Microsoft reports that it has sold more than 150 million copies of the Windows 7 desktop operating system in the roughly nine months it's been available--making it the fastest selling OS in history. Windows 7 has more than redeemed Microsoft for the fiasco that was Windows Vista, and it is still just getting started.
Apple impressed the world recently in revealing that it has sold an iPad roughly every two seconds since launch--equating to three million iPads sold in less than three months. That number seems much less impressive compared with Microsoft selling around seven copies of Windows 7 every second--and for three times longer.
Other technologies are also doing well riding on the coattails of Windows 7. The rapid pace of Windows 7 sales has also led to a spike in PC demand, and Windows 7 adoption is also responsible for much of the success of Internet Explorer 8--the number one Web browser with the fastest growth rate.
What is arguably most impressive about the success of Windows 7 is that many businesses haven't yet taken the leap. Brandon LeBlanc, a Microsoft blogger, noted in a blog post on Wednesday that "between companies actively deploying and evaluating it, approximately 75% of enterprises are looking at Windows 7 for their organization."
Many organizations follow a practice--whether consciously or subconsciously--not to embrace a new OS until it reaches SP1. The philosophy essentially being that whatever bugs and kinks might be present in the new OS will be discovered and patched by the time Service Pack 1 rolls around. Microsoft recently announced that the beta of Windows 7 SP1 will be available soon, giving even skeptical companies reason to start looking at migrating to Windows 7.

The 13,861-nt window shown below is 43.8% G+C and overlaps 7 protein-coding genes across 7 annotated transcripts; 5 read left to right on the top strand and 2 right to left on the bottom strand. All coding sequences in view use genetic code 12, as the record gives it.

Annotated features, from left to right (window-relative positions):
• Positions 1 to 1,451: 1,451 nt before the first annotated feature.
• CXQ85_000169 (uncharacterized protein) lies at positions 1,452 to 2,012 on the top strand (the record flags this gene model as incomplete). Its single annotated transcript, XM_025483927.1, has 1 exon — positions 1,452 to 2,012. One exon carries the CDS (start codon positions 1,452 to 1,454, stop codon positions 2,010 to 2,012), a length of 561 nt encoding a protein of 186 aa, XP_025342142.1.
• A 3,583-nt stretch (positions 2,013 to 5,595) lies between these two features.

Looking over the past nine months of vulnerabilities and updates from Microsoft offers compelling evidence for making the move to Windows 7 as well. Windows XP is inherently less secure than Windows 7, and many organizations still stuck on Windows 7 are also still using Internet Explorer 6--which is essentially an invitation to attackers. Even in situations where both Windows XP and Windows 7 are vulnerable to the same flaw, exploiting it generally has far less severe consequences on the newer, more secure Windows 7 platform.
With many companies still in the planning stages, and ramping up to deploy Windows 7, it seems that Windows 7 sales could remain brisk for some time. The continued success of Windows 7 will also most likely result in the continued success of PC sales, and Internet Explorer 8 market share. We shall see.